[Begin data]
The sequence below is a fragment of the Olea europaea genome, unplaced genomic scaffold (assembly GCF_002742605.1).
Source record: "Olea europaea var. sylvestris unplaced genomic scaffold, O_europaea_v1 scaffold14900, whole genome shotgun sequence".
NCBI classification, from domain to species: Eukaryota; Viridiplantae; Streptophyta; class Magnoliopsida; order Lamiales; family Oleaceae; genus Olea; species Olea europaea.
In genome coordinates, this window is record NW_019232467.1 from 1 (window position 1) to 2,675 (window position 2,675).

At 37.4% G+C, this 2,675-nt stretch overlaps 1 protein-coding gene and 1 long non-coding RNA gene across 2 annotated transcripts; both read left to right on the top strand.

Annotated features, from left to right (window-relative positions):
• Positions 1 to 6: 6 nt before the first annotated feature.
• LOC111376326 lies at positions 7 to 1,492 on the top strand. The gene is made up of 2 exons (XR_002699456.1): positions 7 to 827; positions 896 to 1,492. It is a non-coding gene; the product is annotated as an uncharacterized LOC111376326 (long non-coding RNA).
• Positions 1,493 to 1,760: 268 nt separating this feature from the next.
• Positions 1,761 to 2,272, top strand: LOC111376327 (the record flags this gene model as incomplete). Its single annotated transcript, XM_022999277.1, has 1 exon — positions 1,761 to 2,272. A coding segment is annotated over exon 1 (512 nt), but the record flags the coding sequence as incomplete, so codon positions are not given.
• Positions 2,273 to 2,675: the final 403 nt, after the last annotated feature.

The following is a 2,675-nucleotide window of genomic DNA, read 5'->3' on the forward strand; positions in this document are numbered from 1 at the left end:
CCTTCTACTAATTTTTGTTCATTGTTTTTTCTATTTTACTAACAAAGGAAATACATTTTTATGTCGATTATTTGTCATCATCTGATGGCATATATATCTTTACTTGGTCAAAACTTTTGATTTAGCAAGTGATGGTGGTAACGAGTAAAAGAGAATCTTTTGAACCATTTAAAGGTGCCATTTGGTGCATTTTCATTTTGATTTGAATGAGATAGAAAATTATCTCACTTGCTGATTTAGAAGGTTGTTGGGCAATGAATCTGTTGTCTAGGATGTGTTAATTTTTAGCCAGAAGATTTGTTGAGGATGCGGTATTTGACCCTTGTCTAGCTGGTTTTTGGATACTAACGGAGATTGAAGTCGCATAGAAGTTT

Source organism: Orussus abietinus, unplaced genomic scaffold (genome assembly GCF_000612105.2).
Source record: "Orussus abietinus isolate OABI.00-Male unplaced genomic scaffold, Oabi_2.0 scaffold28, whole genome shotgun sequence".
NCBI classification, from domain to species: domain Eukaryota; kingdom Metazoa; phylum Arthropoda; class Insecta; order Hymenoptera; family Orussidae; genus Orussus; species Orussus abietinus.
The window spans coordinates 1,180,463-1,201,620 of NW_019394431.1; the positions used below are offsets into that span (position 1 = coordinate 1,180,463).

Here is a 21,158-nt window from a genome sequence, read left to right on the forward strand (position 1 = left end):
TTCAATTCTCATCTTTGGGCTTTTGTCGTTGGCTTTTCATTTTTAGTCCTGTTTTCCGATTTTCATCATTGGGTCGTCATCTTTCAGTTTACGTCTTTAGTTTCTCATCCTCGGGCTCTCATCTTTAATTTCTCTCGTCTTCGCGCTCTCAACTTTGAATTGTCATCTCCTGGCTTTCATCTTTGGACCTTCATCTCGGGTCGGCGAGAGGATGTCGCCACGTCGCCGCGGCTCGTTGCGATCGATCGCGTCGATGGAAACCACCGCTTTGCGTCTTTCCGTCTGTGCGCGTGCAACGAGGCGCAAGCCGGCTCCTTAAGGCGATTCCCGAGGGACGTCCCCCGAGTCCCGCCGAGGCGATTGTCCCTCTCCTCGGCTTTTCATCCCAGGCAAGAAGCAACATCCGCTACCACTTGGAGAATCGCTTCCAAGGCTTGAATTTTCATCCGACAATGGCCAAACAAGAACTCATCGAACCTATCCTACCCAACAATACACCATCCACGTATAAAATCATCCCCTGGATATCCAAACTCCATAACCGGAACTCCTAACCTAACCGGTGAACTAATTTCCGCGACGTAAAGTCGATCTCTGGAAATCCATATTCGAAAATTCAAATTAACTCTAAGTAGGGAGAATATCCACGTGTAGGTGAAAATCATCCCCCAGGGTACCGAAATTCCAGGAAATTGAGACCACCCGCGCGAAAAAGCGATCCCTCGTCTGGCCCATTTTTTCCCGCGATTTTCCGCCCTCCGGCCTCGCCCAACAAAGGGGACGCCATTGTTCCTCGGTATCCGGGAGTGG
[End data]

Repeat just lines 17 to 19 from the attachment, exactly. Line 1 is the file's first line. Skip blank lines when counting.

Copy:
The window spans coordinates 1,180,463-1,201,620 of NW_019394431.1; the positions used below are offsets into that span (position 1 = coordinate 1,180,463).

Here is a 21,158-nt window from a genome sequence, read left to right on the forward strand (position 1 = left end):
TTCAATTCTCATCTTTGGGCTTTTGTCGTTGGCTTTTCATTTTTAGTCCTGTTTTCCGATTTTCATCATTGGGTCGTCATCTTTCAGTTTACGTCTTTAGTTTCTCATCCTCGGGCTCTCATCTTTAATTTCTCTCGTCTTCGCGCTCTCAACTTTGAATTGTCATCTCCTGGCTTTCATCTTTGGACCTTCATCTCGGGTCGGCGAGAGGATGTCGCCACGTCGCCGCGGCTCGTTGCGATCGATCGCGTCGATGGAAACCACCGCTTTGCGTCTTTCCGTCTGTGCGCGTGCAACGAGGCGCAAGCCGGCTCCTTAAGGCGATTCCCGAGGGACGTCCCCCGAGTCCCGCCGAGGCGATTGTCCCTCTCCTCGGCTTTTCATCCCAGGCAAGAAGCAACATCCGCTACCACTTGGAGAATCGCTTCCAAGGCTTGAATTTTCATCCGACAATGGCCAAACAAGAACTCATCGAACCTATCCTACCCAACAATACACCATCCACGTATAAAATCATCCCCTGGATATCCAAACTCCATAACCGGAACTCCTAACCTAACCGGTGAACTAATTTCCGCGACGTAAAGTCGATCTCTGGAAATCCATATTCGAAAATTCAAATTAACTCTAAGTAGGGAGAATATCCACGTGTAGGTGAAAATCATCCCCCAGGGTACCGAAATTCCAGGAAATTGAGACCACCCGCGCGAAAAAGCGATCCCTCGTCTGGCCCATTTTTTCCCGCGATTTTCCGCCCTCCGGCCTCGCCCAACAAAGGGGACGCCATTGTTCCTCGGTATCCGGGAGTGG